Humana pours $1.2B with PE firm to open 100 new clinics by 2025

The news: Humana teamed up with private equity firm Welshe, Carson, Anderson & Stowe (WCAS) to launch a second JV. The new JV will shell out up to $1.2 billion to open 100 value-based primary care clinics by 2025.

  • This expands on Humana-WCAS’s existing JV that invested around $800 million to open 67 clinics by early 2023.
  • WCAS will have a majority ownership, and Humana will hold a minority stake.
  • The end goal is for the new clinics to reach profitability by 2025.

How we got here: Humana is placing a premium on Medicare Advantage (MA) markets.

  • Humana reported $930 million in profit and 28% year-over-year growth in MA enrollment in Q1 2022. It plans to add 150,000 to 200,000 new members this year.
  • It also acquired the largest home health provider in the US, Kindred at Home, for $5.7 billion in April 2021. This cushioned its revenue streams and grew the MA members enrolled in its program.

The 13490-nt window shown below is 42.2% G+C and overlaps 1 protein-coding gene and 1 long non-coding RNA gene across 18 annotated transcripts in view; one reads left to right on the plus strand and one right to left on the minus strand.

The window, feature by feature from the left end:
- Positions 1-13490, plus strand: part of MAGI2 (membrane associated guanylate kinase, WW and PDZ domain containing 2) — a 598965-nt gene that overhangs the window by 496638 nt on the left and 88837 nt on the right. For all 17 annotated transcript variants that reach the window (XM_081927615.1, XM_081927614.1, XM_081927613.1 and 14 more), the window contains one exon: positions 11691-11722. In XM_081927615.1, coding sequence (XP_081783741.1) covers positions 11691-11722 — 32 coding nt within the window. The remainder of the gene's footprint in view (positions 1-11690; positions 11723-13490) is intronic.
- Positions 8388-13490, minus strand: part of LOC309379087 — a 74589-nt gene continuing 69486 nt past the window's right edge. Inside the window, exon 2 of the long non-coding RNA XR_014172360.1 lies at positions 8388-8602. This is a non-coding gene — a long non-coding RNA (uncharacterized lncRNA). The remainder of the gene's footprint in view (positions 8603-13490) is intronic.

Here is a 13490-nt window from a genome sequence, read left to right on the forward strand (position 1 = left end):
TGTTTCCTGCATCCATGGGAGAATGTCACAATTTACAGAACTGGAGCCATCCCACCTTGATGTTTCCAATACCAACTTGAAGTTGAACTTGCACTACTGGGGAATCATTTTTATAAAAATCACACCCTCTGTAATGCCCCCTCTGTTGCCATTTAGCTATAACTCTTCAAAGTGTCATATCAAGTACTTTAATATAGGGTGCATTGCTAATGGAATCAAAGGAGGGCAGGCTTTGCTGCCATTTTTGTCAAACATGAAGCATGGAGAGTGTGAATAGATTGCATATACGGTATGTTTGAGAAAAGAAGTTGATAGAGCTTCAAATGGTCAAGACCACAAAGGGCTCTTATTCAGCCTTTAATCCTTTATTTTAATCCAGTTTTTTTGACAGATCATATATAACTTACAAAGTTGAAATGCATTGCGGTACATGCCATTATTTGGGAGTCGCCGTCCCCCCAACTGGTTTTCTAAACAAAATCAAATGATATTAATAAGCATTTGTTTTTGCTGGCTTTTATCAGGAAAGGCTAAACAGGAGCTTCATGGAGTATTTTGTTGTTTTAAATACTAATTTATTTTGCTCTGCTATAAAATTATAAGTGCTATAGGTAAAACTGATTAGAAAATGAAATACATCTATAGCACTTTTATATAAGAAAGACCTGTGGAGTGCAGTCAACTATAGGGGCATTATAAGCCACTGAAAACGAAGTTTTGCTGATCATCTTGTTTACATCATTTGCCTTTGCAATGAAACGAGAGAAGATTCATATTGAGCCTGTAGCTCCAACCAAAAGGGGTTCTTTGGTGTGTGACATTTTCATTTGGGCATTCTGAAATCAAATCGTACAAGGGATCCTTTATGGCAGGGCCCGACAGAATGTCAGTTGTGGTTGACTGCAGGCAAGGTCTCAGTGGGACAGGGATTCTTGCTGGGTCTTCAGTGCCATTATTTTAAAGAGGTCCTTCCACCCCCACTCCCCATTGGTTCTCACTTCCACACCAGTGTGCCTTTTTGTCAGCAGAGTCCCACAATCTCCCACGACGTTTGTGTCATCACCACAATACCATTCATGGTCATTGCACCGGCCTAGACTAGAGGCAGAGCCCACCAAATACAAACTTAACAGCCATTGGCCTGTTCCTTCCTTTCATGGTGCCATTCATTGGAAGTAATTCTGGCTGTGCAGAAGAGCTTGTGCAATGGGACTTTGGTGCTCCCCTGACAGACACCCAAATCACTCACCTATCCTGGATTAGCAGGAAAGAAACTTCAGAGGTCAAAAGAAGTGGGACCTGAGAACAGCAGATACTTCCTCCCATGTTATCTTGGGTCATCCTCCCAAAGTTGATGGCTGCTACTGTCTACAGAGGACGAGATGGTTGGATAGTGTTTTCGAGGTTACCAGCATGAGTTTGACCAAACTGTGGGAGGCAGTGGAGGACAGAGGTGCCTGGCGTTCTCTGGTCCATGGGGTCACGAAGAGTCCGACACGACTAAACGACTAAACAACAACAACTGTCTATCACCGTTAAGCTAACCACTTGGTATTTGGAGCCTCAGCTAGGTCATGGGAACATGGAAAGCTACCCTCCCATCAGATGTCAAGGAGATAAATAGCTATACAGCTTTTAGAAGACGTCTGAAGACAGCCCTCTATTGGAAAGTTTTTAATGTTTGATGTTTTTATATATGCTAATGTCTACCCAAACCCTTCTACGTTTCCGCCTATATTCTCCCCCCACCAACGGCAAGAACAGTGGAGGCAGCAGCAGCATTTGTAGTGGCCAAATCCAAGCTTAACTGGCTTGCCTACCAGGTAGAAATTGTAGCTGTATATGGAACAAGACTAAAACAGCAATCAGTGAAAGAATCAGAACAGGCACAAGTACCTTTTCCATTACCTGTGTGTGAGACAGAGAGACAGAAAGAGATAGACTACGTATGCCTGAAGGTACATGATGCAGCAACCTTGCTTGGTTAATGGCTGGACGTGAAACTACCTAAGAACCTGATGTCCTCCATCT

The bigger picture: Payers targeting the fast-growing Medicare Advantage (MA) market.

  • In 2021, 42% (26 million) of all Medicare members were enrolled in an MA plan. That’s more than double the number of MA members from 2011, according to the Kaiser Family Foundation.
  • Not to mention, more options can be available to MA members at lower premiums: 96% of MA beneficiaries have access to at least one $0 premium plan. And MA beneficiaries report a 98% satisfaction rate, according to the Better Medicare Alliance’s 2021 State of Medicare Advantage report.

Why Humana’s JV could succeed: As Humana captures more MA members, it can boost value to both its members and internal business by offering in-person primary care clinics.

  • 31% of MA members missed at least one annual physical exam in the past five years, per McKinsey’s June 2021 Medicare Shopping survey.
  • Annual physical exams are key checkpoints of care where patients can get screened for health risks and providers can catch chronic diseases early before they become worse.
  • Older adults face higher risks for chronic conditions, making annual exams and physical health appointments important. These require the need for physical versus virtual locations.